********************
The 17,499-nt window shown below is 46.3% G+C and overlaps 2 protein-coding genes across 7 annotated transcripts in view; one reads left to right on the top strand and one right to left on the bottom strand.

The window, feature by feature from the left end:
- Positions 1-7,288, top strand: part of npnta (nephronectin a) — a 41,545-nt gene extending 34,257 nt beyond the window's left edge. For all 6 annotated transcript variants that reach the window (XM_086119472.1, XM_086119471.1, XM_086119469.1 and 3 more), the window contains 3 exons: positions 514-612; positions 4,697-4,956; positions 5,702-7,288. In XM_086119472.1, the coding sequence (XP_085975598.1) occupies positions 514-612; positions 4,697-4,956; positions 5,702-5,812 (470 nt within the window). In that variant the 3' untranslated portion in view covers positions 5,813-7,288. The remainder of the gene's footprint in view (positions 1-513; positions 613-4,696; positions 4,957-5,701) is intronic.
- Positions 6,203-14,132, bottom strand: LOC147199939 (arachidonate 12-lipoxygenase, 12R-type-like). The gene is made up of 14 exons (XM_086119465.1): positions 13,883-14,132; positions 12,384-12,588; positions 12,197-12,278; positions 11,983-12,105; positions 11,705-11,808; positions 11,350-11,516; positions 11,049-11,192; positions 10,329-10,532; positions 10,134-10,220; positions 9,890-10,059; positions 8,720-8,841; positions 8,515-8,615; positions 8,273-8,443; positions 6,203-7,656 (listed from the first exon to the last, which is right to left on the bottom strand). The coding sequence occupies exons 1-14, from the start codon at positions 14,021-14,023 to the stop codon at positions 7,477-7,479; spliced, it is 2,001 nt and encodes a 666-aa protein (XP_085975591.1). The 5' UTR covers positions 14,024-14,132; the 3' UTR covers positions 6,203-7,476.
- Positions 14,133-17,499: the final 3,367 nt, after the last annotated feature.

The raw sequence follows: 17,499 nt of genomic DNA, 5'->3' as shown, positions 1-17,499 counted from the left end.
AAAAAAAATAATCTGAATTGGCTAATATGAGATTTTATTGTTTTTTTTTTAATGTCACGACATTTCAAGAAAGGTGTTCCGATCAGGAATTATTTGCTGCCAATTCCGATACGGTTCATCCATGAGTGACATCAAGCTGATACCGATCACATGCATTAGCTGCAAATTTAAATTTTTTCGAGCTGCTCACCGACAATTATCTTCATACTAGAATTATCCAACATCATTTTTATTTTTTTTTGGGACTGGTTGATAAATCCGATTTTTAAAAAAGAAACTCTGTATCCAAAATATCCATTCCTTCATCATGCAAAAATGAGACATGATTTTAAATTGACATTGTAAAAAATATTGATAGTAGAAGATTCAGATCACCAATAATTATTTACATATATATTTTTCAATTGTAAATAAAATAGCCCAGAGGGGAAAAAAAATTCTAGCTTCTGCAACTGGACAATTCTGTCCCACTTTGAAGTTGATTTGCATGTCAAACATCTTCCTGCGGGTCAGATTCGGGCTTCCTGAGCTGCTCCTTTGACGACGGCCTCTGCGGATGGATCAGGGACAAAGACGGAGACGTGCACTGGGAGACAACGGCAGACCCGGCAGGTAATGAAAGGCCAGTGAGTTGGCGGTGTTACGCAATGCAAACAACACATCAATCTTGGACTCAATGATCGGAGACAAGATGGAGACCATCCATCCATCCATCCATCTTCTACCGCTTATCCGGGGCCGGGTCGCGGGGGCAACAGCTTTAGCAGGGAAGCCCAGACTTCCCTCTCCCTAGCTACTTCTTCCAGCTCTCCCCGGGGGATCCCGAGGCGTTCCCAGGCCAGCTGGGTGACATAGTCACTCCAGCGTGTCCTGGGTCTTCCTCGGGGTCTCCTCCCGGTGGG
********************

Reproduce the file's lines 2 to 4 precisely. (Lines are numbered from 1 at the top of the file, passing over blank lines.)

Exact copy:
The window, feature by feature from the left end:
- Positions 1-7,288, top strand: part of npnta (nephronectin a) — a 41,545-nt gene extending 34,257 nt beyond the window's left edge. For all 6 annotated transcript variants that reach the window (XM_086119472.1, XM_086119471.1, XM_086119469.1 and 3 more), the window contains 3 exons: positions 514-612; positions 4,697-4,956; positions 5,702-7,288. In XM_086119472.1, the coding sequence (XP_085975598.1) occupies positions 514-612; positions 4,697-4,956; positions 5,702-5,812 (470 nt within the window). In that variant the 3' untranslated portion in view covers positions 5,813-7,288. The remainder of the gene's footprint in view (positions 1-513; positions 613-4,696; positions 4,957-5,701) is intronic.
- Positions 6,203-14,132, bottom strand: LOC147199939 (arachidonate 12-lipoxygenase, 12R-type-like). The gene is made up of 14 exons (XM_086119465.1): positions 13,883-14,132; positions 12,384-12,588; positions 12,197-12,278; positions 11,983-12,105; positions 11,705-11,808; positions 11,350-11,516; positions 11,049-11,192; positions 10,329-10,532; positions 10,134-10,220; positions 9,890-10,059; positions 8,720-8,841; positions 8,515-8,615; positions 8,273-8,443; positions 6,203-7,656 (listed from the first exon to the last, which is right to left on the bottom strand). The coding sequence occupies exons 1-14, from the start codon at positions 14,021-14,023 to the stop codon at positions 7,477-7,479; spliced, it is 2,001 nt and encodes a 666-aa protein (XP_085975591.1). The 5' UTR covers positions 14,024-14,132; the 3' UTR covers positions 6,203-7,476.